13. 13. The Decision Model and Notation (DMN) standard – a worked example Page 13 of 25 © Visionalysis Ltd 2014 ‘Applicant Years of Age Calculation/Applicant is Existing Customer’ Decision Model Figure 6: The two other Business Knowledge Models invoked by the Decision, providing input data to the Decision Table The Decision Table takes two of its inputs from two other Business Knowledge Models. Rather than Decision Tables, these use Boxed Contexts. These are good for calculations. This example highlights that a company will most likely derive the ‘Applicant's Years of Age’ - applications typically ask for a date of birth instead of years of age. These models return the required Input Data to the Decision Table from the previous figure. The numbers in red show: 1. Boxed Context - the structure represents a Boxed Context (another type of Boxed Expression). 2. Natural language expression - a natural language expression that defines how the ‘Years of Age’ is calculated. 3. Output - the value returned by the expression. This will then be used as the Input Expression in the 'Applicant Demographic Suitability' Decision Table. Example An Applicant applies for a Private Credit Card, they are an existing customer and they have mortgage borrowings of £350,000 and a sole annual income of £200,000. Both rows 1 and 2 will be triggered, where both outputs are 'Suitable'.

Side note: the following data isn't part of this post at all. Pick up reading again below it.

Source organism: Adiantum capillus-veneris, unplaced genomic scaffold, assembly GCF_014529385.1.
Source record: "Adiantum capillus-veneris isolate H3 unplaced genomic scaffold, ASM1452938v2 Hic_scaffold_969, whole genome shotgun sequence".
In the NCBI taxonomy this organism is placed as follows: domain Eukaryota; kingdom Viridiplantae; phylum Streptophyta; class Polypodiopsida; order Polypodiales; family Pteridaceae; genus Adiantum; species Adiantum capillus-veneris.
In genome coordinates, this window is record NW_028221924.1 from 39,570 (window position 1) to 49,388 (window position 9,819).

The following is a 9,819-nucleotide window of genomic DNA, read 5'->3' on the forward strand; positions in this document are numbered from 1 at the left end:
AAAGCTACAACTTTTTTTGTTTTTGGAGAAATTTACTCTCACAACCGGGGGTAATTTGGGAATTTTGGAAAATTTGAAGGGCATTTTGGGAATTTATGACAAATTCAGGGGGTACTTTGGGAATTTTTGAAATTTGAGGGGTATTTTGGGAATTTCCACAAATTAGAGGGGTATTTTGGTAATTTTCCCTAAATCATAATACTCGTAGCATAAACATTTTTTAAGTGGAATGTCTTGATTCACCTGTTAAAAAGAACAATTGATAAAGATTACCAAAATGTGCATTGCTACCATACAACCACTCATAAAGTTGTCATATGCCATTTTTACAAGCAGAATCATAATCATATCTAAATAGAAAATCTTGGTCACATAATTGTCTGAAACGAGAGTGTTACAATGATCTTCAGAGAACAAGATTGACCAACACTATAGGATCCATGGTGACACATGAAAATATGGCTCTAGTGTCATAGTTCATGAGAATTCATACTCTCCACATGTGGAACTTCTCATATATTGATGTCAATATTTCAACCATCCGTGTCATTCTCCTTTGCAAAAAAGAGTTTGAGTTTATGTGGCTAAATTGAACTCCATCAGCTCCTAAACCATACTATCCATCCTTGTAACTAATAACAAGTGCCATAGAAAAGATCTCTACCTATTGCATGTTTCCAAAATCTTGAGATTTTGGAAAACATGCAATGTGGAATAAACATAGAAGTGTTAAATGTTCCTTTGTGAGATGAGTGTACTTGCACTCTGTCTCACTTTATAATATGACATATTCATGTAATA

14. 14. The Decision Model and Notation (DMN) standard – a worked example Page 14 of 25 © Visionalysis Ltd 2014 ‘Applicant Private/Student Credit Card Demographic Suitability’ Decision Model Figure 7: The two Decision Tables required for the logic assessing Student and Private Credit Card Demographic Suitability Another couple of Decision Tables for the two Decisions that are 'required' by the main 'Applicant Credit Card Demographic Suitability' Decision (the Boxed Invocations for the Decision itself have been left off this example). These are both Single-Hit Decision Tables, the first with Hit Policy of Any. This means that any rule can be hit during the Decision, but in the event that multiple rules are hit, they will only return the same conclusion. So if the Customer has both £150k in annual income AND £350k in outstanding mortgage borrowings, both rules 1 and 2 will be hit, but will only return "Suitable". The second is Unique, meaning no overlap is possible and rules are exclusive. The outputs of these two tables are required as Input Expressions in the 'Applicant Demographic Suitability' Decision Table.